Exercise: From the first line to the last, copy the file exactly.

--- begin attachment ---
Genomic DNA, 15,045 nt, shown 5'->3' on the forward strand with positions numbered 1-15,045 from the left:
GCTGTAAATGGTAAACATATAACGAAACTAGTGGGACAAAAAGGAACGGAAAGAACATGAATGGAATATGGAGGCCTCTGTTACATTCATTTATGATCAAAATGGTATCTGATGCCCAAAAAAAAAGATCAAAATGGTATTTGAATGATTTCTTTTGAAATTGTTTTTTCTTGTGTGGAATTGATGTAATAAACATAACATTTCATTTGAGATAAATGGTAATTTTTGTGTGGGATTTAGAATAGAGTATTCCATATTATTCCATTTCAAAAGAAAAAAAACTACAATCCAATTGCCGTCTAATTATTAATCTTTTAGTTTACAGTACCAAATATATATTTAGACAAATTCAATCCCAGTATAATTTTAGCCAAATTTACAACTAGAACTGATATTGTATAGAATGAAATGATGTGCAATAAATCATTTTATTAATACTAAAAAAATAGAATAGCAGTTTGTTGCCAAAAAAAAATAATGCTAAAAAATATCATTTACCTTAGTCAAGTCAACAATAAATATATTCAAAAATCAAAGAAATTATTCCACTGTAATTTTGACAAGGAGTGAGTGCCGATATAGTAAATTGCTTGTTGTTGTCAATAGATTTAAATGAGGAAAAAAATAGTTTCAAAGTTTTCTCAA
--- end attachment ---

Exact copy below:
Genomic DNA, 15,045 nt, shown 5'->3' on the forward strand with positions numbered 1-15,045 from the left:
GCTGTAAATGGTAAACATATAACGAAACTAGTGGGACAAAAAGGAACGGAAAGAACATGAATGGAATATGGAGGCCTCTGTTACATTCATTTATGATCAAAATGGTATCTGATGCCCAAAAAAAAAGATCAAAATGGTATTTGAATGATTTCTTTTGAAATTGTTTTTTCTTGTGTGGAATTGATGTAATAAACATAACATTTCATTTGAGATAAATGGTAATTTTTGTGTGGGATTTAGAATAGAGTATTCCATATTATTCCATTTCAAAAGAAAAAAAACTACAATCCAATTGCCGTCTAATTATTAATCTTTTAGTTTACAGTACCAAATATATATTTAGACAAATTCAATCCCAGTATAATTTTAGCCAAATTTACAACTAGAACTGATATTGTATAGAATGAAATGATGTGCAATAAATCATTTTATTAATACTAAAAAAATAGAATAGCAGTTTGTTGCCAAAAAAAAATAATGCTAAAAAATATCATTTACCTTAGTCAAGTCAACAATAAATATATTCAAAAATCAAAGAAATTATTCCACTGTAATTTTGACAAGGAGTGAGTGCCGATATAGTAAATTGCTTGTTGTTGTCAATAGATTTAAATGAGGAAAAAAATAGTTTCAAAGTTTTCTCAA